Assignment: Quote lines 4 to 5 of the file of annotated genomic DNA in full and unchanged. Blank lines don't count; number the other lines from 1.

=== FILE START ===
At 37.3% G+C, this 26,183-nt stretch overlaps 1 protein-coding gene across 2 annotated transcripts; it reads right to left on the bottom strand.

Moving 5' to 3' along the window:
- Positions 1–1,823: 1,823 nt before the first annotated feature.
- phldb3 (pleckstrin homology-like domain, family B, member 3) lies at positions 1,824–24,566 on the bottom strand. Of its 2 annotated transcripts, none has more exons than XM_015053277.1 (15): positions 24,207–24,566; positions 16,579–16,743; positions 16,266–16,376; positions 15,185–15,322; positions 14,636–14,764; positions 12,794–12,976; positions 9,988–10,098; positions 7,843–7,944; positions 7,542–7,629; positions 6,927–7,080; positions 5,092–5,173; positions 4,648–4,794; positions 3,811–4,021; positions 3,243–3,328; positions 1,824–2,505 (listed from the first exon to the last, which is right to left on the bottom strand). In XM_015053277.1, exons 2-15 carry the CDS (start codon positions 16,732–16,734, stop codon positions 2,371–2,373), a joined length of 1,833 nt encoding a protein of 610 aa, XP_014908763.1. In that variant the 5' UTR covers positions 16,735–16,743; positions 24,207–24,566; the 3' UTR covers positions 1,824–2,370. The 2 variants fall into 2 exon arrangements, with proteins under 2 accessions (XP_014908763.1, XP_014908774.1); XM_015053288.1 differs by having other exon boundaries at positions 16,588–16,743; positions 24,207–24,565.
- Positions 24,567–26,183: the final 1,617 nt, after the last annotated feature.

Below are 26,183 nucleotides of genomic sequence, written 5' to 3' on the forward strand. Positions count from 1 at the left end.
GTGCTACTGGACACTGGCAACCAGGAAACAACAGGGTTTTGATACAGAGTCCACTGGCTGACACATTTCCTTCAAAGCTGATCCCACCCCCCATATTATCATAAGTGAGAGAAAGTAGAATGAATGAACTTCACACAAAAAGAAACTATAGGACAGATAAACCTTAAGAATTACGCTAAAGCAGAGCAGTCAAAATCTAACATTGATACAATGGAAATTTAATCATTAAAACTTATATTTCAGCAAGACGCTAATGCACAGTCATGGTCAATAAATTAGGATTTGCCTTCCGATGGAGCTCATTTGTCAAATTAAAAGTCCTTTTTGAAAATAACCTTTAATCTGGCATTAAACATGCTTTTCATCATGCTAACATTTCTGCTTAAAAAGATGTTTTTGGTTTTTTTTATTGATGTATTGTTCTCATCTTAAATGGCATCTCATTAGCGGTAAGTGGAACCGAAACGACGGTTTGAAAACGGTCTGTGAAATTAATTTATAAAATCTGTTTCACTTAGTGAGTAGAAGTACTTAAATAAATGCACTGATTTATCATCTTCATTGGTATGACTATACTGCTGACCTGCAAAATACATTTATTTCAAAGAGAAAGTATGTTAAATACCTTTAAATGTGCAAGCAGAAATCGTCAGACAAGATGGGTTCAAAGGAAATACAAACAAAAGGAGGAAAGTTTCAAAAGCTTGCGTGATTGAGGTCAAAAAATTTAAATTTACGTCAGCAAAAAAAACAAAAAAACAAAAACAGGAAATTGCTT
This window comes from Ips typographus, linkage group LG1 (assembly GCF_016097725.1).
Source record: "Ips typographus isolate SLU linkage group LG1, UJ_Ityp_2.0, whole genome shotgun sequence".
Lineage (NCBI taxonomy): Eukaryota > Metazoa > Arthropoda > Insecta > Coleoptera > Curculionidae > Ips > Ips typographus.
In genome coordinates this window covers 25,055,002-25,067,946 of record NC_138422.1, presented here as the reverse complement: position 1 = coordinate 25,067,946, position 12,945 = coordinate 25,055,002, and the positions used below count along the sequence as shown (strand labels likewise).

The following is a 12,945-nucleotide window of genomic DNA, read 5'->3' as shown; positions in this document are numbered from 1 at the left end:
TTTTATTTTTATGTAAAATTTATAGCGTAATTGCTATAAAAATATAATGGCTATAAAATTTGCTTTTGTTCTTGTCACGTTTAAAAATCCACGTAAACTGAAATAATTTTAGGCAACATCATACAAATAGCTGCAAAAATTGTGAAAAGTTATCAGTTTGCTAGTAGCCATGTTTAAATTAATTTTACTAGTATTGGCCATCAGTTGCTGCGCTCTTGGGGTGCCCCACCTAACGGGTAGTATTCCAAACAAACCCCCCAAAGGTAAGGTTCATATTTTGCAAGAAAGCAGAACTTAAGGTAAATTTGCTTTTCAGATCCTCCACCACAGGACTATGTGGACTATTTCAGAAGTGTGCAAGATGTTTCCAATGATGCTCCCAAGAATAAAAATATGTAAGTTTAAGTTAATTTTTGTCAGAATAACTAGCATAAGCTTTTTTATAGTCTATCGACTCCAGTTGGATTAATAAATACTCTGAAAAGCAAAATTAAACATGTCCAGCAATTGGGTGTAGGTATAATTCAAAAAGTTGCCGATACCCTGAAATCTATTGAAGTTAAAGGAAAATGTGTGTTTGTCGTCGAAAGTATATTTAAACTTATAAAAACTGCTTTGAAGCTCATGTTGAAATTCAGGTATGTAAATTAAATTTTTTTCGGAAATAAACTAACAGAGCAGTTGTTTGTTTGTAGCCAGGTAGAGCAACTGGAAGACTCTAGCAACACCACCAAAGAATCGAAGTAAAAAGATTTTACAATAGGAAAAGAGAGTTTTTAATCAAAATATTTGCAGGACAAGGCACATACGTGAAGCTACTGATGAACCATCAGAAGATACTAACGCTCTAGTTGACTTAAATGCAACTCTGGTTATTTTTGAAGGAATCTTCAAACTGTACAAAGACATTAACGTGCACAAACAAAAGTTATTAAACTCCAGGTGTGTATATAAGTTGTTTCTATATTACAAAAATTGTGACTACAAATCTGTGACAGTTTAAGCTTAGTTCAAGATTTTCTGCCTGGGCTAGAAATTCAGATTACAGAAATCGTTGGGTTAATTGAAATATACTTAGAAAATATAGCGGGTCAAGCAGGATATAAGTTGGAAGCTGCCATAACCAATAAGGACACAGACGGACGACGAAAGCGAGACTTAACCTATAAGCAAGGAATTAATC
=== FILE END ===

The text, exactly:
- phldb3 (pleckstrin homology-like domain, family B, member 3) lies at positions 1,824–24,566 on the bottom strand. Of its 2 annotated transcripts, none has more exons than XM_015053277.1 (15): positions 24,207–24,566; positions 16,579–16,743; positions 16,266–16,376; positions 15,185–15,322; positions 14,636–14,764; positions 12,794–12,976; positions 9,988–10,098; positions 7,843–7,944; positions 7,542–7,629; positions 6,927–7,080; positions 5,092–5,173; positions 4,648–4,794; positions 3,811–4,021; positions 3,243–3,328; positions 1,824–2,505 (listed from the first exon to the last, which is right to left on the bottom strand). In XM_015053277.1, exons 2-15 carry the CDS (start codon positions 16,732–16,734, stop codon positions 2,371–2,373), a joined length of 1,833 nt encoding a protein of 610 aa, XP_014908763.1. In that variant the 5' UTR covers positions 16,735–16,743; positions 24,207–24,566; the 3' UTR covers positions 1,824–2,370. The 2 variants fall into 2 exon arrangements, with proteins under 2 accessions (XP_014908763.1, XP_014908774.1); XM_015053288.1 differs by having other exon boundaries at positions 16,588–16,743; positions 24,207–24,565.
- Positions 24,567–26,183: the final 1,617 nt, after the last annotated feature.